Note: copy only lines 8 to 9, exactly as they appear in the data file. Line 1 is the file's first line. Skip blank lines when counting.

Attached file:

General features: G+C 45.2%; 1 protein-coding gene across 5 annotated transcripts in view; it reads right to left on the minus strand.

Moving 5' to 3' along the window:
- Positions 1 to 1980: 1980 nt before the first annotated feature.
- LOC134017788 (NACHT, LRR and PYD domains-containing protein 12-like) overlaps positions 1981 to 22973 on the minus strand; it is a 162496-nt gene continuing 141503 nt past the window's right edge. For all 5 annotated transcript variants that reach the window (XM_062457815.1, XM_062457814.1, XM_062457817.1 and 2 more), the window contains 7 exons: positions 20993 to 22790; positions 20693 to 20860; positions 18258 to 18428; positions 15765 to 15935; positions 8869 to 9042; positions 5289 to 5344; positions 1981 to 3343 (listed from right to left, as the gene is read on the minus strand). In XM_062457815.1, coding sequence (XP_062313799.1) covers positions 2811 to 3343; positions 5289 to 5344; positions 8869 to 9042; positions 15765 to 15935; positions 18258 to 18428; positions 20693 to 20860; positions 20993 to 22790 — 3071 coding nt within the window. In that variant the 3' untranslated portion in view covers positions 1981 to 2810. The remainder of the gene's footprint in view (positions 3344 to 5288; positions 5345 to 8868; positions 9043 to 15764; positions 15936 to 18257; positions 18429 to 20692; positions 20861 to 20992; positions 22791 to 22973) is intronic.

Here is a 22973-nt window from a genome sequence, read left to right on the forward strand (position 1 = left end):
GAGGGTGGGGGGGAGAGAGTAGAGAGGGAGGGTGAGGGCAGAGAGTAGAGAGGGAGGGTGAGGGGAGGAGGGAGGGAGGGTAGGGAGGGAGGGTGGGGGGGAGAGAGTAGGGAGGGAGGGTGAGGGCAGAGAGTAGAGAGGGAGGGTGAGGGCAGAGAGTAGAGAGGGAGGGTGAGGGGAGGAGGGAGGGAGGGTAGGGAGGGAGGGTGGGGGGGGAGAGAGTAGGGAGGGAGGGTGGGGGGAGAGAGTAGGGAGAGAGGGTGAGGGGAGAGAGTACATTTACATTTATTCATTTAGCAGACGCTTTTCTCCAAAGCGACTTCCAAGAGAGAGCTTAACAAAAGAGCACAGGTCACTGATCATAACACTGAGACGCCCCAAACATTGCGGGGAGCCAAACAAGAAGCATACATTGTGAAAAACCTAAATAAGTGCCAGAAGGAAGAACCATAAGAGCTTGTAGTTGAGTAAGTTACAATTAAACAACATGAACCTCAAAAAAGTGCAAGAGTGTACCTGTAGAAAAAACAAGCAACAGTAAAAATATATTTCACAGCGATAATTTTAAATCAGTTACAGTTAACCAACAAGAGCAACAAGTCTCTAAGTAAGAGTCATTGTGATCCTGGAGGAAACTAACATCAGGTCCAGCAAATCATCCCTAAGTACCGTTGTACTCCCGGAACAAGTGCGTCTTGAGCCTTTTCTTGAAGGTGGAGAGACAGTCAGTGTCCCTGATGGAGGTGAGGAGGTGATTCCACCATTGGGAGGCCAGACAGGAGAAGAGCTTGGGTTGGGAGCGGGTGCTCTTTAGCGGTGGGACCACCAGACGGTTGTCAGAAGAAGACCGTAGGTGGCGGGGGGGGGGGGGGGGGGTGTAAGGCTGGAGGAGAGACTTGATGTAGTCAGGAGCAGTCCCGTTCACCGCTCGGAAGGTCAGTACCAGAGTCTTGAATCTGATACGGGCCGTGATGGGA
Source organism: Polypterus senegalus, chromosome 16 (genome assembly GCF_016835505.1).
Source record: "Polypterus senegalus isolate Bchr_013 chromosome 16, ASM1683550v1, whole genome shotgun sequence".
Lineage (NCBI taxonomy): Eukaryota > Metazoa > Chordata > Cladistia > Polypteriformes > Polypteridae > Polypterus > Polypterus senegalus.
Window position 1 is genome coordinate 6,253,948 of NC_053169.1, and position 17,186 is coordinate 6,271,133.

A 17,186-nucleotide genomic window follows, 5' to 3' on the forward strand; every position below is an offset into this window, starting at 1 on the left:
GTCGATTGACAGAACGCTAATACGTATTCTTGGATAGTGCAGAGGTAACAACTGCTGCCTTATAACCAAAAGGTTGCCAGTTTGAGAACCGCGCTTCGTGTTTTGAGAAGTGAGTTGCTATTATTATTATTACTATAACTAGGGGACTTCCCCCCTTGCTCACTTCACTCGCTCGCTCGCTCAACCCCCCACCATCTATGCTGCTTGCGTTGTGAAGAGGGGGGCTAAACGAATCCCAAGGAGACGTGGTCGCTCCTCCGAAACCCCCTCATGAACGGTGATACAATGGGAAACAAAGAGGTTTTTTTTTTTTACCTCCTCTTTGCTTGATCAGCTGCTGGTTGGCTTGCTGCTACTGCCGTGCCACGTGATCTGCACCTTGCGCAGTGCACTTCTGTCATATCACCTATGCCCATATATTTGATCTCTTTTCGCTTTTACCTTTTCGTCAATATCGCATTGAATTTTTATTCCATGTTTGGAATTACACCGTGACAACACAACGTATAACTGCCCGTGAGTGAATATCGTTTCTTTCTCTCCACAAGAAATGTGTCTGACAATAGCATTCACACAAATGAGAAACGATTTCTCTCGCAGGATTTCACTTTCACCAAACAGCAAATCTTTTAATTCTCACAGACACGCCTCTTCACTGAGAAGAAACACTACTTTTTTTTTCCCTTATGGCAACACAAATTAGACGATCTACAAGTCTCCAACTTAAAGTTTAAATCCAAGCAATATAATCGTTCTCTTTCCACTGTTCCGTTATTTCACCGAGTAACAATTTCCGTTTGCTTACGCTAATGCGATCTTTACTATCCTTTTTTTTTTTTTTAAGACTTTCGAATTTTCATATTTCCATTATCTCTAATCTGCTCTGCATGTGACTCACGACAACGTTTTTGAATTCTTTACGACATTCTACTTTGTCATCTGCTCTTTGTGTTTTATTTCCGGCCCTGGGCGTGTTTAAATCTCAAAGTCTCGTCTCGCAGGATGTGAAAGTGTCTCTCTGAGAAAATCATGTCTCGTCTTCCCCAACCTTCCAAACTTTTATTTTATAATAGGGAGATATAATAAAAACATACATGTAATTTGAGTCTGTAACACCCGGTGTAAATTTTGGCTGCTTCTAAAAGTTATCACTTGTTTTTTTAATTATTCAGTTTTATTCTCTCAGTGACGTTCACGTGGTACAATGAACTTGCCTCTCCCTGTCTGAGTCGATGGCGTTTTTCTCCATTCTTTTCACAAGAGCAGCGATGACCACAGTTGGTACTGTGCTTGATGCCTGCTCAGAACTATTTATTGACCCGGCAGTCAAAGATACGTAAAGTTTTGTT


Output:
Source record: "Polypterus senegalus isolate Bchr_013 chromosome 16, ASM1683550v1, whole genome shotgun sequence".
Lineage (NCBI taxonomy): Eukaryota > Metazoa > Chordata > Cladistia > Polypteriformes > Polypteridae > Polypterus > Polypterus senegalus.